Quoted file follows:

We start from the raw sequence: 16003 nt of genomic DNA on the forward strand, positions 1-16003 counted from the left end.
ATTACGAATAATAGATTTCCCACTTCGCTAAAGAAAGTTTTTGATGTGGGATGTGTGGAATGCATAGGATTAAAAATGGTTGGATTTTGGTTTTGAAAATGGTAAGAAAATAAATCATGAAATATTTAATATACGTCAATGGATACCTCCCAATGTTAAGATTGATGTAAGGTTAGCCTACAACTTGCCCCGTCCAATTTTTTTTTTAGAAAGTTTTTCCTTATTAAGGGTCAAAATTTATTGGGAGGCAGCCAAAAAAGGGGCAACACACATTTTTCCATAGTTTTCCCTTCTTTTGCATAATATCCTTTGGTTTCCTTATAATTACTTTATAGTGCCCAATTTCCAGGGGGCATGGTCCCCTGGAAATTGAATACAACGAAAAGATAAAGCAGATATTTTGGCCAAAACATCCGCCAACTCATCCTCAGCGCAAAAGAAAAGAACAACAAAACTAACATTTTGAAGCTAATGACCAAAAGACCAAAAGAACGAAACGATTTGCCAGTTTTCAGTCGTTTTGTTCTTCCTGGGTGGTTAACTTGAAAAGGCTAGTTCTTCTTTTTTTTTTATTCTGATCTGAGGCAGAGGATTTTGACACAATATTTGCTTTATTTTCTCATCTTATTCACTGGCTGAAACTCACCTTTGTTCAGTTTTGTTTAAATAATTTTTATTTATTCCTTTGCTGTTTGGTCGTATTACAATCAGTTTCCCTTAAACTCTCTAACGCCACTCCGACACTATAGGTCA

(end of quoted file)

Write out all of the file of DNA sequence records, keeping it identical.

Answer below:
We start from the raw sequence: 16003 nt of genomic DNA on the forward strand, positions 1-16003 counted from the left end.
ATTACGAATAATAGATTTCCCACTTCGCTAAAGAAAGTTTTTGATGTGGGATGTGTGGAATGCATAGGATTAAAAATGGTTGGATTTTGGTTTTGAAAATGGTAAGAAAATAAATCATGAAATATTTAATATACGTCAATGGATACCTCCCAATGTTAAGATTGATGTAAGGTTAGCCTACAACTTGCCCCGTCCAATTTTTTTTTTAGAAAGTTTTTCCTTATTAAGGGTCAAAATTTATTGGGAGGCAGCCAAAAAAGGGGCAACACACATTTTTCCATAGTTTTCCCTTCTTTTGCATAATATCCTTTGGTTTCCTTATAATTACTTTATAGTGCCCAATTTCCAGGGGGCATGGTCCCCTGGAAATTGAATACAACGAAAAGATAAAGCAGATATTTTGGCCAAAACATCCGCCAACTCATCCTCAGCGCAAAAGAAAAGAACAACAAAACTAACATTTTGAAGCTAATGACCAAAAGACCAAAAGAACGAAACGATTTGCCAGTTTTCAGTCGTTTTGTTCTTCCTGGGTGGTTAACTTGAAAAGGCTAGTTCTTCTTTTTTTTTTATTCTGATCTGAGGCAGAGGATTTTGACACAATATTTGCTTTATTTTCTCATCTTATTCACTGGCTGAAACTCACCTTTGTTCAGTTTTGTTTAAATAATTTTTATTTATTCCTTTGCTGTTTGGTCGTATTACAATCAGTTTCCCTTAAACTCTCTAACGCCACTCCGACACTATAGGTCA